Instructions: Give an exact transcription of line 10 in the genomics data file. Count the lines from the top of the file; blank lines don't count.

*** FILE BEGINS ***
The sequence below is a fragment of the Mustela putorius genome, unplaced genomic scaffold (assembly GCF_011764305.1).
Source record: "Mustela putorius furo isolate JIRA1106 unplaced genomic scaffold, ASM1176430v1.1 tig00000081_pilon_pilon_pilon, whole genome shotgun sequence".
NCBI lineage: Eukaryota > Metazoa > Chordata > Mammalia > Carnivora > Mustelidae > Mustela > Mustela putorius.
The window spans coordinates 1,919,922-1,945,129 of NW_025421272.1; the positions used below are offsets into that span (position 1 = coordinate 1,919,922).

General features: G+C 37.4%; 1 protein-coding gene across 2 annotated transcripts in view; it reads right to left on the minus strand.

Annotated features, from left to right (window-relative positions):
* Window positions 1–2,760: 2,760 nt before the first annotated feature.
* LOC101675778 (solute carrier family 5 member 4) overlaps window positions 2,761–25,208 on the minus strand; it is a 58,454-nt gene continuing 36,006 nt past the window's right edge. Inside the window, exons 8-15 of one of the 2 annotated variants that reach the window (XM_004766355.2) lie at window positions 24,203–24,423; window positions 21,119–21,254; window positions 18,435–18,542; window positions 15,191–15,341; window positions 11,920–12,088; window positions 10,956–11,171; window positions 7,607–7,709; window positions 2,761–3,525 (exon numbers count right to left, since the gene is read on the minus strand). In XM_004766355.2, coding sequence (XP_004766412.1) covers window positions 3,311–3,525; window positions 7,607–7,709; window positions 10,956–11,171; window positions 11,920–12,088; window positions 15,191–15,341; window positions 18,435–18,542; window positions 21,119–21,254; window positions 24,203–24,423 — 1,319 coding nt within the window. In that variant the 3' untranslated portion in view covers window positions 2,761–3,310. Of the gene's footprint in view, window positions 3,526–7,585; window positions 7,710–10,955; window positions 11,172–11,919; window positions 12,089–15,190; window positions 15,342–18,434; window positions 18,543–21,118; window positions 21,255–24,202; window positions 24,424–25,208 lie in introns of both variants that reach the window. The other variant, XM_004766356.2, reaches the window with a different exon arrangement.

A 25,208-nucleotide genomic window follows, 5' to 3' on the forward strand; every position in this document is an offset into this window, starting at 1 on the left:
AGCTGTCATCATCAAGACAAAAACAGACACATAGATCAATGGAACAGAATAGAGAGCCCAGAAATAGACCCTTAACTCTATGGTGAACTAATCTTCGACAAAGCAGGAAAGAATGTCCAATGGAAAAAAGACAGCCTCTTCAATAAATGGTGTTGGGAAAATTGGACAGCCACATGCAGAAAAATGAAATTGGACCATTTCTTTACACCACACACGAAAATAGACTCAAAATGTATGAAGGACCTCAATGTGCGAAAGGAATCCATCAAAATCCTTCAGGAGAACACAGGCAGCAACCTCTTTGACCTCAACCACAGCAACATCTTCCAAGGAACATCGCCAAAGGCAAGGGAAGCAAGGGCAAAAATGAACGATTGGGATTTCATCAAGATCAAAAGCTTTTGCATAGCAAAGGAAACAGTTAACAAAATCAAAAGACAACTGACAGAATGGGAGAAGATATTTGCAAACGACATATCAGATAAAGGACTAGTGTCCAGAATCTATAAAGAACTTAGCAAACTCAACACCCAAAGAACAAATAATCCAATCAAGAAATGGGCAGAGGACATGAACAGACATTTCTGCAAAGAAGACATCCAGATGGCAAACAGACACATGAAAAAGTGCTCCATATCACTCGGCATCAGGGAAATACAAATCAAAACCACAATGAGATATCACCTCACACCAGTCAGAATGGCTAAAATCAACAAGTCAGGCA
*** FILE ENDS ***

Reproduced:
AGCTGTCATCATCAAGACAAAAACAGACACATAGATCAATGGAACAGAATAGAGAGCCCAGAAATAGACCCTTAACTCTATGGTGAACTAATCTTCGACAAAGCAGGAAAGAATGTCCAATGGAAAAAAGACAGCCTCTTCAATAAATGGTGTTGGGAAAATTGGACAGCCACATGCAGAAAAATGAAATTGGACCATTTCTTTACACCACACACGAAAATAGACTCAAAATGTATGAAGGACCTCAATGTGCGAAAGGAATCCATCAAAATCCTTCAGGAGAACACAGGCAGCAACCTCTTTGACCTCAACCACAGCAACATCTTCCAAGGAACATCGCCAAAGGCAAGGGAAGCAAGGGCAAAAATGAACGATTGGGATTTCATCAAGATCAAAAGCTTTTGCATAGCAAAGGAAACAGTTAACAAAATCAAAAGACAACTGACAGAATGGGAGAAGATATTTGCAAACGACATATCAGATAAAGGACTAGTGTCCAGAATCTATAAAGAACTTAGCAAACTCAACACCCAAAGAACAAATAATCCAATCAAGAAATGGGCAGAGGACATGAACAGACATTTCTGCAAAGAAGACATCCAGATGGCAAACAGACACATGAAAAAGTGCTCCATATCACTCGGCATCAGGGAAATACAAATCAAAACCACAATGAGATATCACCTCACACCAGTCAGAATGGCTAAAATCAACAAGTCAGGCA